Now that Christmas is out of the way and the New Year upon us, traditionally this is the time when consideration is made to booking a holiday – often abroad.

Caution however is advised for those parents who are separated or divorced. It does not seem to be common knowledge that permission of all persons with parental responsibility should be sought and granted before a child is taken abroad, as otherwise this would be child abduction.

The mother of the child automatically has parental responsibility, and the father would do so if named on the child’s birth certificate (after 1 December 2003) or otherwise by court order. Parental responsibility could also be granted to a third party (eg a grandparent).

It is wise to obtain the permission in writing in case you are asked for proof at a UK or foreign border. If your surname is different from the child’s it would be prudent to carry evidence such as a divorce or marriage certificate, and also birth/adoption certificate.

If permission is not forthcoming, an application to court will be necessary and all others with parental responsibility given the opportunity to put forward their objections to the child being taken abroad.

If however, the parent wishing to take the child abroad has a residence order, or child arrangements order confirming the child is to reside with him/her, then the law allows the child to be taken abroad for 28 days.

Despite this being the case, and even where the other parent does not have parental responsibility, in the interests of good parenting and communication it is well worth agreeing arrangements in advance and if not agreed then the objecting party would have to make an application to court to try and prevent the holiday and apply for an order for parental responsibility if necessary.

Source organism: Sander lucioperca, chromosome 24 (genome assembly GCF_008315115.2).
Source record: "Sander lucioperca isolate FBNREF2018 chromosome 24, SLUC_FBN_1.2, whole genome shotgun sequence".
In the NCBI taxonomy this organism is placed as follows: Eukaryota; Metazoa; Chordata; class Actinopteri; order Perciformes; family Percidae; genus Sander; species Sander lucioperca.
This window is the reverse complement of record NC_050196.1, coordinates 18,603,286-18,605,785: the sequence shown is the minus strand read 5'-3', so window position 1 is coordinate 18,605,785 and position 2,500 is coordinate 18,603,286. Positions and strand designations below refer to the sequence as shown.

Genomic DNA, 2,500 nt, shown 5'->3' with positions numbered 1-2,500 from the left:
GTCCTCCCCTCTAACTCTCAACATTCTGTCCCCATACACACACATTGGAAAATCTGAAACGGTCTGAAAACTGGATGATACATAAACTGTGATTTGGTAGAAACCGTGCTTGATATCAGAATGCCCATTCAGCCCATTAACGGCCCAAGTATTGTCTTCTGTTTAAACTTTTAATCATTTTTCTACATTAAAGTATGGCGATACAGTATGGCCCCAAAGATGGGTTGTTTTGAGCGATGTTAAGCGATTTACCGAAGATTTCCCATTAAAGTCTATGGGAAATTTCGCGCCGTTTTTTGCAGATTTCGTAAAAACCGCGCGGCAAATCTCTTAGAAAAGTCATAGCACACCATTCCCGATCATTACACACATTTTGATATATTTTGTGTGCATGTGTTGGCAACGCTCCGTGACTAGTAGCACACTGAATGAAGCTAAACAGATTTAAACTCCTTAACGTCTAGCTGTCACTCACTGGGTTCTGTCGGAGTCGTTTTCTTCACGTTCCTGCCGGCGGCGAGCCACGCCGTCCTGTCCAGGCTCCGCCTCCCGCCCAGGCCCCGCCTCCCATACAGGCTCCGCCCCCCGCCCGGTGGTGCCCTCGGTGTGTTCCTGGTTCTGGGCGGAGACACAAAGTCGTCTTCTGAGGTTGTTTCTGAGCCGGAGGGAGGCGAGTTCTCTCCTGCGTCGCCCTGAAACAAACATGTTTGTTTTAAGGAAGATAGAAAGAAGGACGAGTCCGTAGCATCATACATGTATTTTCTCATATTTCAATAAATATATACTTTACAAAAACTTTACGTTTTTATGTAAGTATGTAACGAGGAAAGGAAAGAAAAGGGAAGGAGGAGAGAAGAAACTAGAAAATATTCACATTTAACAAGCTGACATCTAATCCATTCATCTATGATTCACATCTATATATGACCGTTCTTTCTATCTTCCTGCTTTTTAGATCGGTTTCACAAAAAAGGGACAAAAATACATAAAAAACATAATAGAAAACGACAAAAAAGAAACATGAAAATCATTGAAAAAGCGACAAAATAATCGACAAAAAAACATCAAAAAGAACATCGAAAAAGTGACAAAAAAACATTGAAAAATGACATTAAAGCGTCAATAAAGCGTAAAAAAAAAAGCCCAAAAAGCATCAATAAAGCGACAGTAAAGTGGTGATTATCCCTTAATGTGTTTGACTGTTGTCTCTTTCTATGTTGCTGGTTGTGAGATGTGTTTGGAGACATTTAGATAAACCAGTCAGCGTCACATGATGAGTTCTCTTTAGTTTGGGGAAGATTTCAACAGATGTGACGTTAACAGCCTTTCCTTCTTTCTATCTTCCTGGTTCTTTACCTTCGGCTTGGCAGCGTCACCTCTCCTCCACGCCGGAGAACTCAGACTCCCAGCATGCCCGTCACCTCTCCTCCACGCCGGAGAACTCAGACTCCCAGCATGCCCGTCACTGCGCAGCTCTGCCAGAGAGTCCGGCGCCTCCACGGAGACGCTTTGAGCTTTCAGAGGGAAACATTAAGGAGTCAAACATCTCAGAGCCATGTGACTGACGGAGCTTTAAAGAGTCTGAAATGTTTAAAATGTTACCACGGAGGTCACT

It should also be remembered that if family members, say grandparents wish to take the child abroad on holiday, permission must be obtained from all those with parental responsibility first.

Agreeing arrangements in advance is likely to avoid accusations of child abduction, mistrust, and other related applications to court which otherwise would be rendered unnecessary.

Unless there are serious safeguarding concerns and/or a significant risk that the child will not be returned to this country, there is a good chance that the court would give permission for the child to be taken abroad on holiday.

If however there is a risk on non return, safeguarding measures may b e put in force, such as the payment of a large bond (refunded on the child’s return), or the registration of a mirror order (for the child’s return) in the court of the foreign country concerned, solemn oaths for the child’s return, and/or notarized agreements.

Where there is a significant risk that the child will not be returned the court would consider the magnitude of the risk and consequence of the child’s non return; the level of security that may be achieved by building into the arrangements all of the available safeguards.

In one recent case assurances AB (A Child – Temporary Leave to Remove from Jurisdiction – Expert Evidence) [2014] EWHC 2758 (Fam) although the judge held that the risk of the mother not returning the child from a holiday in India was low to medium, nevertheless the consequence of a breach based on the limited access he would have to his father’s family as a result, and due to the safeguards offered by the mother would not offer any realistic safeguards in India, the application was refused.

Cases are very much taken on their individual merits, with the welfare of the child concerned being paramount. If a child is abducted to a country which is a member of The Hague Convention (an international agreement which facilitates the return of children taken out of their home country by one parent against the other’s wishes) then the opportunity and vehicle arises to make an application for redress. It is of course much more difficult when the child has been taken to a country which is not such a member.

The best way forward is of course consensus and agreement which is clear and unequivocal. In F v F, the father denied he had agreed the children could be removed by the mother permanently to live in London in summer 2014 after what he stated was meant to be a short trip, rather than return to live in Budapest even though he had paid for a property in London to house them. In the event the judge ruled in favour of the father and ordered the children return to Budapest. Remarkably this disagreement resulted in legal costs of £200,000, and no doubt a greater cost in human terms regarding the impact of the children and no doubt the mother, and father.

For further details and advice on taking your child abroad contact Anita or another member of the Ringrose Law Family Team across Lincolnshire and Newark.


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